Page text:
In an important reminder that Hollywood will almost always let you down, only a few weeks after I wrote in praise of his screwball comedy What’s Up, Doc?, director Peter Bogdanovich sat down for a long interview with Vulture and reminded me (1) that he’s a dreadful, predatory creep and that (2) Hollywood is toxic cesspit designed to protect misogynistic ego-maniacs like him. Whether it’s Orson Welles sleeping in Bogdanovich’s guest house or Bogdanovich sleeping in Quentin Tarantino's (admittedly both reality TV series I would probably watch), the piece drives home the Brotherhood of Art white male directors manifested for one another and said Brotherhood’s conviction that women were disposable ornaments and nothing more. All of which made me grateful that, before going on a possibly permanent hiatus, Karina Longworth’s podcast You Must Remember This processed one piece of this interview through its typically feminist, intersectional lens: the murder of Dorothy Stratten. After reading this interview, I would kill for Longworth to do an entire season re-examining Bogdanovich’s legacy, from his ex-wife’s claims to shaping his three most influential films to his dismissive claims concerning Cher’s acting ability. Maybe if all of Dames Nation wishes along with me, we can manifest it via The Secret.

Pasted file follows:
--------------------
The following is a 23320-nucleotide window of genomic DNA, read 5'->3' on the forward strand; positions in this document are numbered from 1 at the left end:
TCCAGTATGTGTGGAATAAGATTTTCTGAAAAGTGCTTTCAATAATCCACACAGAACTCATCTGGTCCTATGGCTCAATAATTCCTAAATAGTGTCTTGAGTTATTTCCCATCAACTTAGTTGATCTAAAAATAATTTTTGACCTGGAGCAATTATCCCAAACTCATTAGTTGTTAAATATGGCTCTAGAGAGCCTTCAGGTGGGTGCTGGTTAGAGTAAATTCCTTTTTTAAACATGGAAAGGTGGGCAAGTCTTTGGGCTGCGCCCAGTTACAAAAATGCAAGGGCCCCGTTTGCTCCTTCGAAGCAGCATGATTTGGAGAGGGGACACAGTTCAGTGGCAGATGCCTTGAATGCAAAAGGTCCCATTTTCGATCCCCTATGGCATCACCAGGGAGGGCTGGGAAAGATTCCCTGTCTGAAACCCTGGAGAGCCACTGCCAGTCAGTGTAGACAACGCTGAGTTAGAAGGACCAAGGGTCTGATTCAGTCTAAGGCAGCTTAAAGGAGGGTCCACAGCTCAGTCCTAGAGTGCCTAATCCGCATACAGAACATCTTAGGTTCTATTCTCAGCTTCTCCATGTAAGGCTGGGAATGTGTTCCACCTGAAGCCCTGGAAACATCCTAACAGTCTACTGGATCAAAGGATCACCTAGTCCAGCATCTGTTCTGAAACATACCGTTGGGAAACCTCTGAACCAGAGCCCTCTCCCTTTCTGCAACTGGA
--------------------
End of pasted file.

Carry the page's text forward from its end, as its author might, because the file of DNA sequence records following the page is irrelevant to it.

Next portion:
Then, in an important reminder that not all your faves are terrible, legendary investigative reporter Jane Mayer both (1) released a searing, must-read article on the unprecedented degree of enmeshment between Fox News and the Trump White House (a powerhouse report which has already led to one resignation and could lead to criminal charges) and (2) was the focus of a charming profile from Elle that included the following winning anecdote: “In the early ’90s, [Mayer] returned from a reporting trip to discover that the lawyer she’d been living with had taken up with her ‘polar opposite,’ Laura Ingraham, now a Fox News host. The new couple refused to return Mayer’s dog, so one day, when they weren’t home, she and Abramson drove over, and Mayer climbed through the pet door to retrieve it. (‘She’s a lot of fun,’ Abramson tells me. ‘I don’t want you to make her seem deadly serious.’)” So, you know, every once in a while, your favs are exactly as great as you hope they’ll be.
First up, let me give a more informed recommendation for the terrific— and shockingly affordable!— backpack I got this summer on Amazon: the Himawari Travel Backpack. After using it for nine months, I am fully in love with it. It’s held up beautifully to everything from international travel to music festivals, . The wire frame at the mouth lets it open really wide and stay open without additional support, which is always handy, and the zipper on the back lets you access all the sedimentary layers of the bag even at its most full. And, best of all, It looks so cute that I get compliments on it constantly, especially with the row of enamel pins I added to the front pocket.